Gliese 1061

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Gliese 1061
Observation data
Epoch J2000      Equinox J2000
Constellation Horologium
Right ascension 03h 35m 59.69s[1]
Declination −44° 30′ 45.3″[1]
Apparent magnitude (V) 13.03[2]
Characteristics
Spectral type M5.5 V[2]
Apparent magnitude (J) 7.52 ± 0.02[3]
U−B color index 1.52[3]
B−V color index 1.90[3]
Astrometry
Radial velocity (Rv) −8 km/s
Proper motion (μ) RA: 750.01[4] mas/yr
Dec.: -349.98[5] mas/yr
Parallax (π) 270.86 ± 1.29[6] mas
Distance 12.04 ± 0.06 ly
(3.69 ± 0.02 pc)
Absolute magnitude (MV) 15.26[4]
Details
Mass 0.113[5] M
Luminosity 0.001[5] L
Metallicity [Fe/H] −0.09±0.09[7] dex
Rotational velocity (v sin i) ≤ 5[8] km/s
Other designations
GJ 1061, LHS 1565, LFT 295, LTT 1702, LP 995-46, L 372-58.[3]
Database references
SIMBAD data

Gliese 1061 is a type of star known as a red dwarf, located approximately 12 light-years from Earth in the southern constellation of Horologium. Even though it is a relatively nearby it has an apparent visual magnitude of about 13[2] so it can only be seen with at least a moderately-sized telescope.

The proper motion of Gliese 1061 has been known since 1974, but it was estimated to be further away: approximately 25 light years distant based upon an estimated parallax of 0.130. Its distance was only accurately determined in 1997 by the RECONS team. At that time it was the 20th nearest star system to the Sun. The discovery team noted that many more stars such as this are likely to be discovered nearby.[2]

This star is a very small, dim, red dwarf, close to the lower mass limit for a star. It has an estimated mass of about 11.3% of the Sun and is only 0.1% as luminous.[5] The star has been examined for the presence of an astrometric companion, but none has been detected.[9] Nor does it display a significant infrared excess due to circumstellar dust.[10]

See also[edit]

References[edit]

  1. ^ a b Cutri, R. M.; et al. (June 2003), "2MASS All-Sky Catalog of Point Sources", VizieR Online Data Catalog: II/246, Bibcode:2003yCat.2246....0C.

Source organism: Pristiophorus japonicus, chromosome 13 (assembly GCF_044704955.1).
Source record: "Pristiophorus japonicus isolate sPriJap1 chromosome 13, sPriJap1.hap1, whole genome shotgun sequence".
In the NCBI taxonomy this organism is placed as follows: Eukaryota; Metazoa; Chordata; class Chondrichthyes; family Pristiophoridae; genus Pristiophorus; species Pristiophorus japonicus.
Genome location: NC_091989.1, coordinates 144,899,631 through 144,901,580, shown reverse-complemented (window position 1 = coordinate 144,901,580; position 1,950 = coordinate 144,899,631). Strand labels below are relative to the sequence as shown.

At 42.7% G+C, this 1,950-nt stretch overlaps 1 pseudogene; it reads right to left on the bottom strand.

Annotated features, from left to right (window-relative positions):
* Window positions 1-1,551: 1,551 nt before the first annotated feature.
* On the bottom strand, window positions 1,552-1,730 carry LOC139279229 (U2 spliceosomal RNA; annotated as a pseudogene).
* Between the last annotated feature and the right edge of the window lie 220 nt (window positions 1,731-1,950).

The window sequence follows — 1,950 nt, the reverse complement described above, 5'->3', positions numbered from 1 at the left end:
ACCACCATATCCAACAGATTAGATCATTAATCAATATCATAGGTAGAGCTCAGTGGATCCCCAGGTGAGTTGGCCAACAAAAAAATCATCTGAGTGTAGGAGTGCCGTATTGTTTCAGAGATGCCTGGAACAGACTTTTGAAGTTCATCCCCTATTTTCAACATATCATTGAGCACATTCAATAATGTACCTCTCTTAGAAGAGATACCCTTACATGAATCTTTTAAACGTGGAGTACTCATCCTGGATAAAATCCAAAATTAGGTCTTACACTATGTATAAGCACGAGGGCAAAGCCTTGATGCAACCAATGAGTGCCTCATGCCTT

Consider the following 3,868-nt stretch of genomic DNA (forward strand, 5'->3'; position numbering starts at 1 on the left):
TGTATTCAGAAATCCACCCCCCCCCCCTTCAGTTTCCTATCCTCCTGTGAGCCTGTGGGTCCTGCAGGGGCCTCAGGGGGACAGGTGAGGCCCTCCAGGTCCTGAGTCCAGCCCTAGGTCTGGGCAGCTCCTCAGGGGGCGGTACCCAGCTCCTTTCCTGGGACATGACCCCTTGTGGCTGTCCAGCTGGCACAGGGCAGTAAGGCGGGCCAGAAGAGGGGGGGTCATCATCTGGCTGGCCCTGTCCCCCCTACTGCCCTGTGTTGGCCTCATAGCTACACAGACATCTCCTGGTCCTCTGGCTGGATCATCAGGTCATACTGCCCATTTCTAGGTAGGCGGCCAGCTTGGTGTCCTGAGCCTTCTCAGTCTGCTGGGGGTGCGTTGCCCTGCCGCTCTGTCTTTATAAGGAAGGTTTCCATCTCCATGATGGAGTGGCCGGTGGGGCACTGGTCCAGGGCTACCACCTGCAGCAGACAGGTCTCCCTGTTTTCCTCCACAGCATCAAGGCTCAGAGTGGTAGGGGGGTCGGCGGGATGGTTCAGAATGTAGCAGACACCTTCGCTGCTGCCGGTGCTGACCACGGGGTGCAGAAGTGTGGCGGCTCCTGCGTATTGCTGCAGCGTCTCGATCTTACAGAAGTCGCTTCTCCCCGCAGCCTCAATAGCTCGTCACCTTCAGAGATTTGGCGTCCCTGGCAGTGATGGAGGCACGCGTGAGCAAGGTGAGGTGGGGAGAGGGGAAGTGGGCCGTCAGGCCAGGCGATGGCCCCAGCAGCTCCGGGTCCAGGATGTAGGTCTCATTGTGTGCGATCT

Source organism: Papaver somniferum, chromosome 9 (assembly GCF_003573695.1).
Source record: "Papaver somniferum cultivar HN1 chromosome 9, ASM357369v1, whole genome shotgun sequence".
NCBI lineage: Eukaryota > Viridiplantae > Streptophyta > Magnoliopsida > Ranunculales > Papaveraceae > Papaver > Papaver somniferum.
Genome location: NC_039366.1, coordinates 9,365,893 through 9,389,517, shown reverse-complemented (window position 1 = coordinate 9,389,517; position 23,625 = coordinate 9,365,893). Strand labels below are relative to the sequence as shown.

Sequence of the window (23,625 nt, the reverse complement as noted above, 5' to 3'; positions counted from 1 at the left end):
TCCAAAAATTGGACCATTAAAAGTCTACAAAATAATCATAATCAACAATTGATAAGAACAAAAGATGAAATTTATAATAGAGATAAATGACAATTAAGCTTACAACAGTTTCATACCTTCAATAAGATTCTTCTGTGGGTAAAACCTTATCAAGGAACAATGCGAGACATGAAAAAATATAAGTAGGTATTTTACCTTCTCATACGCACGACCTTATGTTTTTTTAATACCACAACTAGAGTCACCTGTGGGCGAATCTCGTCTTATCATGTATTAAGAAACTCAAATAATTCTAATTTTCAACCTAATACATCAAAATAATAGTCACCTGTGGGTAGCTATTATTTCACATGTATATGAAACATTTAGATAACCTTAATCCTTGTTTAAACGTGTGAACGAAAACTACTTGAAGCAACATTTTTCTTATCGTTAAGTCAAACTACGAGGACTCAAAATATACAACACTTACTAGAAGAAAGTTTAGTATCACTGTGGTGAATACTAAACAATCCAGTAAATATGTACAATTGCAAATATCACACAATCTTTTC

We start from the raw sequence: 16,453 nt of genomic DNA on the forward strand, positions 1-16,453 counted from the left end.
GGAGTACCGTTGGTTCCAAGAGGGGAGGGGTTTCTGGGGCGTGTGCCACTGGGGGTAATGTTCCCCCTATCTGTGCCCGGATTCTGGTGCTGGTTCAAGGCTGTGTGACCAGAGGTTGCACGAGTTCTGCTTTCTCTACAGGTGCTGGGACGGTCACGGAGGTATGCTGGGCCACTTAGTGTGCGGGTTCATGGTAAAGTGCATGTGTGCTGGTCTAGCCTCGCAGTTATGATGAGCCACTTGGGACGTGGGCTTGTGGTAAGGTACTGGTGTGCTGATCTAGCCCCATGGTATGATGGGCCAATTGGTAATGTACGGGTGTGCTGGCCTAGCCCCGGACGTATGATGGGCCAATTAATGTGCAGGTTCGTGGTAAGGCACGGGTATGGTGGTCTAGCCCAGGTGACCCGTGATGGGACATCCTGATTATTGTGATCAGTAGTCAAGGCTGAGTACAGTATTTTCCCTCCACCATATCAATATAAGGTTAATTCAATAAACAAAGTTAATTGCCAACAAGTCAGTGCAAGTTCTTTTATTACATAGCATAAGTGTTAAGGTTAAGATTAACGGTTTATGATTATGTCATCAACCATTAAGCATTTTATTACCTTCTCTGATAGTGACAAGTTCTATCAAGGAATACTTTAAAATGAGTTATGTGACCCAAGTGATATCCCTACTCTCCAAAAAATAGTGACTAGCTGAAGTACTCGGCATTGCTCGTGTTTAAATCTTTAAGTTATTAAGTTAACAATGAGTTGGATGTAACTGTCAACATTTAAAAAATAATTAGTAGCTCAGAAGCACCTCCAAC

2. ^ a b c d Henry, Todd J.; et al. (1997). "The solar neighborhood IV: discovery of the twentieth nearest star". The Astronomical Journal. 114: 388–395. Bibcode:1997AJ....114..388H. doi:10.1086/118482. 
  3. ^ a b c d "LHS 1565 -- High proper-motion Star". Simbad Astronomical Database. Centre de Données astronomiques de Strasbourg. Retrieved 2008-12-11. 
  4. ^ a b Scholz, R.-D.; et al. (2000). "New high-proper motion survey in the Southern sky". Astronomy and Astrophysics. 353: 958–969. Bibcode:2000A&A...353..958S. 
  5. ^ a b c d "The One Hundred Nearest Star Systems". RECONS. 2008-01-01. Retrieved 2008-12-11. 
  6. ^ Lurie, John C.; et al. (2014). "The Solar Neighborhood. XXXIV. a Search for Planets Orbiting Nearby M Dwarfs Using Astrometry". The Astronomical Journal. 148 (5): 91. arXiv:1407.4820free to read. Bibcode:2014AJ....148...91L. doi:10.1088/0004-6256/148/5/91. 
  7. ^ Neves, V.; et al. (August 2014), "Metallicity of M dwarfs. IV. A high-precision [Fe/H] and Teff technique from high-resolution optical spectra for M dwarfs", Astronomy & Astrophysics, 568: 22, arXiv:1406.6127free to read, Bibcode:2014A&A...568A.121N, doi:10.1051/0004-6361/201424139, A121. 
  8. ^ Barnes, J. R.; et al. (April 2014), "Precision radial velocities of 15 M5-M9 dwarfs", Monthly Notices of the Royal Astronomical Society, 439 (3): 3094−3113, arXiv:1401.5350free to read, Bibcode:2014MNRAS.439.3094B, doi:10.1093/mnras/stu172. 
  9. ^ Bartlett, Jennifer L.; et al. (April 2009), "A Search for Astrometric Companions to Stars in the Southern Hemisphere", Publications of the Astronomical Society of Pacific, 121 (878): 365−376, Bibcode:2009PASP..121..365B, doi:10.1086/599044. 
  10. ^ Avenhaus, H.; et al. (December 2012), "The nearby population of M-dwarfs with WISE: a search for warm circumstellar dust", Astronomy & Astrophysics, 548: 15, arXiv:1209.0678free to read, Bibcode:2012A&A...548A.105A, doi:10.1051/0004-6361/201219783, A105. 

External links[edit]